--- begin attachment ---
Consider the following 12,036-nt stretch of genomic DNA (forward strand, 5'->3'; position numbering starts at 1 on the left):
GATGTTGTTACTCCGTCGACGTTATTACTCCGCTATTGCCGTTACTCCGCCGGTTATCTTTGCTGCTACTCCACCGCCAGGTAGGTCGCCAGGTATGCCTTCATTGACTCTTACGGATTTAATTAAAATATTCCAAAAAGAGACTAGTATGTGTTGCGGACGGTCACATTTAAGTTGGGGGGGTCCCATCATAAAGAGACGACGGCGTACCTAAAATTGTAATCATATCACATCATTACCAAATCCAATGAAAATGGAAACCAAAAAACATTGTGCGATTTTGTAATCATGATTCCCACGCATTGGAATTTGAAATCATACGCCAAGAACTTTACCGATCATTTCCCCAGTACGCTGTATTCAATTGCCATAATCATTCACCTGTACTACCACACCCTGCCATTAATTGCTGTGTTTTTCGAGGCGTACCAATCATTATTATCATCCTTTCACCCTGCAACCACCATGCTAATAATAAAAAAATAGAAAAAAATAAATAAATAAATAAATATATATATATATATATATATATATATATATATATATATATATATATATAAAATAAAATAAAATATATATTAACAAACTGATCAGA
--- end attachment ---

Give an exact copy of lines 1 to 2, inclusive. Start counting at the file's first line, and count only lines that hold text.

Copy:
Consider the following 12,036-nt stretch of genomic DNA (forward strand, 5'->3'; position numbering starts at 1 on the left):
GATGTTGTTACTCCGTCGACGTTATTACTCCGCTATTGCCGTTACTCCGCCGGTTATCTTTGCTGCTACTCCACCGCCAGGTAGGTCGCCAGGTATGCCTTCATTGACTCTTACGGATTTAATTAAAATATTCCAAAAAGAGACTAGTATGTGTTGCGGACGGTCACATTTAAGTTGGGGGGGTCCCATCATAAAGAGACGACGGCGTACCTAAAATTGTAATCATATCACATCATTACCAAATCCAATGAAAATGGAAACCAAAAAACATTGTGCGATTTTGTAATCATGATTCCCACGCATTGGAATTTGAAATCATACGCCAAGAACTTTACCGATCATTTCCCCAGTACGCTGTATTCAATTGCCATAATCATTCACCTGTACTACCACACCCTGCCATTAATTGCTGTGTTTTTCGAGGCGTACCAATCATTATTATCATCCTTTCACCCTGCAACCACCATGCTAATAATAAAAAAATAGAAAAAAATAAATAAATAAATAAATATATATATATATATATATATATATATATATATATATATATATATATATAAAATAAAATAAAATATATATTAACAAACTGATCAGA